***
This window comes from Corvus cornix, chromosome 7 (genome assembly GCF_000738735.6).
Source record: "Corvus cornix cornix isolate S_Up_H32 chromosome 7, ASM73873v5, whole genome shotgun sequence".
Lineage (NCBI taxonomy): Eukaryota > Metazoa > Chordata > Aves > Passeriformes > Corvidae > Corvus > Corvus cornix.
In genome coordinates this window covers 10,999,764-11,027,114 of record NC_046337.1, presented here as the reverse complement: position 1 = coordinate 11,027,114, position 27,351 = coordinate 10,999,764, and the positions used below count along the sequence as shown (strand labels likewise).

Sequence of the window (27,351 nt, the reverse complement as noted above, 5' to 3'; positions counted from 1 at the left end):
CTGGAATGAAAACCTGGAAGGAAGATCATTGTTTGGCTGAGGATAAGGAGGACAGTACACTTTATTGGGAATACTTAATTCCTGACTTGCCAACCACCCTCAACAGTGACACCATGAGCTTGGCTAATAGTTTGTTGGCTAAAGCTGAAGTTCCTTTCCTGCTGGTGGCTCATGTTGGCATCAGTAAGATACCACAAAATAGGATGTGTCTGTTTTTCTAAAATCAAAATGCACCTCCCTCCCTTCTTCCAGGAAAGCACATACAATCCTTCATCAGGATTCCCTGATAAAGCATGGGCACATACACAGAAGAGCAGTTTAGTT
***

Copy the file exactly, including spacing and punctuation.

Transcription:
This window comes from Corvus cornix, chromosome 7 (genome assembly GCF_000738735.6).
Source record: "Corvus cornix cornix isolate S_Up_H32 chromosome 7, ASM73873v5, whole genome shotgun sequence".
Lineage (NCBI taxonomy): Eukaryota > Metazoa > Chordata > Aves > Passeriformes > Corvidae > Corvus > Corvus cornix.
In genome coordinates this window covers 10,999,764-11,027,114 of record NC_046337.1, presented here as the reverse complement: position 1 = coordinate 11,027,114, position 27,351 = coordinate 10,999,764, and the positions used below count along the sequence as shown (strand labels likewise).

Sequence of the window (27,351 nt, the reverse complement as noted above, 5' to 3'; positions counted from 1 at the left end):
CTGGAATGAAAACCTGGAAGGAAGATCATTGTTTGGCTGAGGATAAGGAGGACAGTACACTTTATTGGGAATACTTAATTCCTGACTTGCCAACCACCCTCAACAGTGACACCATGAGCTTGGCTAATAGTTTGTTGGCTAAAGCTGAAGTTCCTTTCCTGCTGGTGGCTCATGTTGGCATCAGTAAGATACCACAAAATAGGATGTGTCTGTTTTTCTAAAATCAAAATGCACCTCCCTCCCTTCTTCCAGGAAAGCACATACAATCCTTCATCAGGATTCCCTGATAAAGCATGGGCACATACACAGAAGAGCAGTTTAGTT